The Good News We Almost Forgot
by Kevin DeYoung
Reviewed by Clint Walker
Last year, as I began my tenure as the pastor of the United Churches, I jumped in during the middle of the school year by having question and answer "talkbacks" about the sermon and the other liturgical texts that were assigned for that Sunday. Many found that profitable, but others felt that this informal style was not structured enough like a traditional Sunday School class.
This year, in an attempt to try something different and get a few more people plugged in, I tried to do something a little bit more oriented toward discipleship. Technically, we have been spending the year studying the Heidelberg Catechism. But more specifically, the discussion has been guided by going step by step through The Good News We Almost Forgot by Kevin DeYoung.
In the introduction to the book, DeYoung does a great job outlining the basics of the Heidelberg Catechism and why it might be helpful to Christians who want to go deeper in their faith. He instructs the readers that the catechism was a 16th century document designed to instruct students in the core beliefs of the Christian faith through a series of scripted questions and answers. He shares that these questions and answers generally span a year of study. He also shares his own journey of using the catechism to enhance his own study and spiritual growth, and how he found this study profitable.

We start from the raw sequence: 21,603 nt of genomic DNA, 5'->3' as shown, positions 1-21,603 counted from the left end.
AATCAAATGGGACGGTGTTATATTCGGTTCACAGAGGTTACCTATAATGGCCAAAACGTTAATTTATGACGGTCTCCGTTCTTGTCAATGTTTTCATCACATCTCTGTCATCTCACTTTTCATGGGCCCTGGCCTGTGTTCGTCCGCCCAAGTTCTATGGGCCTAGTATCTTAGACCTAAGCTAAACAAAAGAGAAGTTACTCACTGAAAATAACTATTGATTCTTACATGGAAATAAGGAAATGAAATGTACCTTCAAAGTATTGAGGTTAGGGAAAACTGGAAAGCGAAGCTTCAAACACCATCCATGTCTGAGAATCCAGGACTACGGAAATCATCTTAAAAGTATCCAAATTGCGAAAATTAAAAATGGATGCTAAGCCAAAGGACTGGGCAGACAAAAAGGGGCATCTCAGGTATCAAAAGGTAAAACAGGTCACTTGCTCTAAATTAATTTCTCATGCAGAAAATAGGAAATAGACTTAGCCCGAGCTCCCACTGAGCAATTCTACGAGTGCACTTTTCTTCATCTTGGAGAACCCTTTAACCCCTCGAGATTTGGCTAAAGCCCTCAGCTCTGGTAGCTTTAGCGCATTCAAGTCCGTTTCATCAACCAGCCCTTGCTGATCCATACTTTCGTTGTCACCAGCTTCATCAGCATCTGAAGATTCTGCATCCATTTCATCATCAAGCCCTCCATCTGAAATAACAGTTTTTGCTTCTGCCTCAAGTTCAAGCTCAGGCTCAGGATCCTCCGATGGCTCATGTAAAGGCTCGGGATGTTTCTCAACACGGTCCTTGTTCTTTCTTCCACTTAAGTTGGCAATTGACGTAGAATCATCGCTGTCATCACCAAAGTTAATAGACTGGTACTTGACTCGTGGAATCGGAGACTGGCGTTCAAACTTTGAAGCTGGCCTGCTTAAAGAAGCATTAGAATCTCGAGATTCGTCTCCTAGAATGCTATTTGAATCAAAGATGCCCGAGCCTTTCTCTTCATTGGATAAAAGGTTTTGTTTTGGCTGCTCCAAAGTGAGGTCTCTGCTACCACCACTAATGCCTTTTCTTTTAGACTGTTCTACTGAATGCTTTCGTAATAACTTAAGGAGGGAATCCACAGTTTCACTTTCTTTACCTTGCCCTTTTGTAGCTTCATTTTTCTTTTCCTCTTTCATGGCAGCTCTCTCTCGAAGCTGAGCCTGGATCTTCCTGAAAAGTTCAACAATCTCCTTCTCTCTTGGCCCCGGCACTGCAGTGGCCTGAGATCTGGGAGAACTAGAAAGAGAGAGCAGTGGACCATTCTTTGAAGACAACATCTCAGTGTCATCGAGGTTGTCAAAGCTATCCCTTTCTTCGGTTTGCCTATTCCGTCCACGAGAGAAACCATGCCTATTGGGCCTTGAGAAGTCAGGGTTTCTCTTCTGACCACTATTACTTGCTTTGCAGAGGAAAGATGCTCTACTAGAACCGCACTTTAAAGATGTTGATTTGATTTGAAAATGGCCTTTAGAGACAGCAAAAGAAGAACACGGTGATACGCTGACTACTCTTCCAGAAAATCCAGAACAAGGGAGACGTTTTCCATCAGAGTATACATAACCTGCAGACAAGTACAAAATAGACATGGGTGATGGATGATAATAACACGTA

Each subsequent chapter takes on the catechuminal questions and answers for that specific week until all 52 weeks of the study is complete. At times DeYoung does quite well at discussing the ancient document in a relevant manner. He anticipates questions of his readers well. He relates some of the theological issues to everyday life.
There are other times, I have discovered, that the class I am teaching feels that DeYoung is overly enamored with theological detail, so much so that they have a hard time understanding what he is saying, where he is going, and why it is relevant.
Like much of the reformed documents and statements of faith, and the work of those who do thoughtful, intelligent reflection on them, I find The Good News We Almost Forgot to be a helpful book for church leaders and laity alike. I may not agree with the catechism or DeYoung on every point, but I find detailed descriptions of Christian belief such as this helpful. These spiritual leaders help believers think through their faith, and understand it better. And the church could always use deeper, more thoughtful Christians.